In the Classroom: A Scientist's-Eye View

My day as a "scientist in the classroom" was a fun, collaborative experience with Robin Bulleri, an energetic AP Biology teacher, and her awesome class. Once we were connected through NCSE's Scientist in the Classroom program, Robin and I discussed what aspect of evolution I would cover with her class. As a visiting scientist, we decided it made the most sense for me to talk about the tools and evidence that scientists use to study evolution.

In the classroom, I presented information on how scientists use the fossil record, extant species, and DNA evidence to build phylogenetic trees. In the process I touched upon some bigger concepts in evolution (e.g. homology) and talked about evidence of evolutionary processes observable within our lifetime (e.g. pesticide resistance in some insect species). Since her students had been studying evolution for a couple weeks before my visit, they were quick to offer their ideas and suggestions when I posed questions. I had come across a group of science-savvy young people!

For the classroom activity, the students worked in groups to construct phylogenetic trees using an imaginary animal called Caminalcules. The activity, which I found on the nifty resource bank on NCSEteach’s website, required students to think through several challenging concepts surrounding relatedness. One of the main challenges of the exercise was piecing together the incomplete fossil record while also considering which species were still extant. It was rewarding to weave around the classroom and answer questions as students puzzled over the project and worked together to complete the phylogenetic tree. This was my favorite part of the classroom visit because it allowed for me to get to know the students on a personal level and answer their insightful questions about the activity at hand, as well as what it is like to be a scientist.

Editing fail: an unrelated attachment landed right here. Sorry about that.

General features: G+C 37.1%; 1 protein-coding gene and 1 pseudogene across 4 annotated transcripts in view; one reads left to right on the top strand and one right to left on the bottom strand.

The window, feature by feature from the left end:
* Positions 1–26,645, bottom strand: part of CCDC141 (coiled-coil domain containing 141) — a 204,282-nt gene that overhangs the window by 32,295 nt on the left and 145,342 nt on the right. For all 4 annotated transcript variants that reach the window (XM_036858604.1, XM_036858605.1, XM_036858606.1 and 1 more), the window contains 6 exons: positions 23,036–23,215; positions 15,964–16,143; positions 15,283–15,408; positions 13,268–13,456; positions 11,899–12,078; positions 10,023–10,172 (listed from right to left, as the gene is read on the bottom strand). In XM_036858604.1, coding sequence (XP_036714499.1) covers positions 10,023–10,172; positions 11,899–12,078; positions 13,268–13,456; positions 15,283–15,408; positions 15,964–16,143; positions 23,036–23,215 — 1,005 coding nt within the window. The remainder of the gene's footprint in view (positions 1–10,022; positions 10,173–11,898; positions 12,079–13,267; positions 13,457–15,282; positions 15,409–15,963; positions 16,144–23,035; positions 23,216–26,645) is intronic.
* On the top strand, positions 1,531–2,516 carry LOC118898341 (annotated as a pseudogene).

Beyond the topic of evolution, I also spent a portion of my time in the classroom talking about my life as a scientist. As I described my field of work and specialty, I incorporated the day to day questions and thought processes that all scientists go through in order to “do science”.  My goal was to broaden their ideas of what scientists do, how they do it, and even what they look like (i.e. not just an older gentleman).  Finally, I touched on my own academic path, which was circuitous at times, to show them that it is not essential to have a defined career path at the beginning of college.  Rather, I encouraged them to let their interests guide their academic journey. Interestingly, this aspect of my visit piqued the interest of several students. They asked a lot of questions about local institutions and the science and engineering degree programs available. Who knows, maybe I’ll be having some of the students join me at North Carolina State soon!

Scientist in the Classroom was a really fun opportunity for me to dip my toes into teaching, contribute to evolution education, and connect with educators and students within my community. This journey isn’t over quite yet; Robin and I have continued to work together into the spring!


Allison Camp is a graduate student studying Environmental Toxicology at North Carolina State University. She was a part of the Scientists in the Classroom pilot program and is an enthusiastic supporter of science education in her community.

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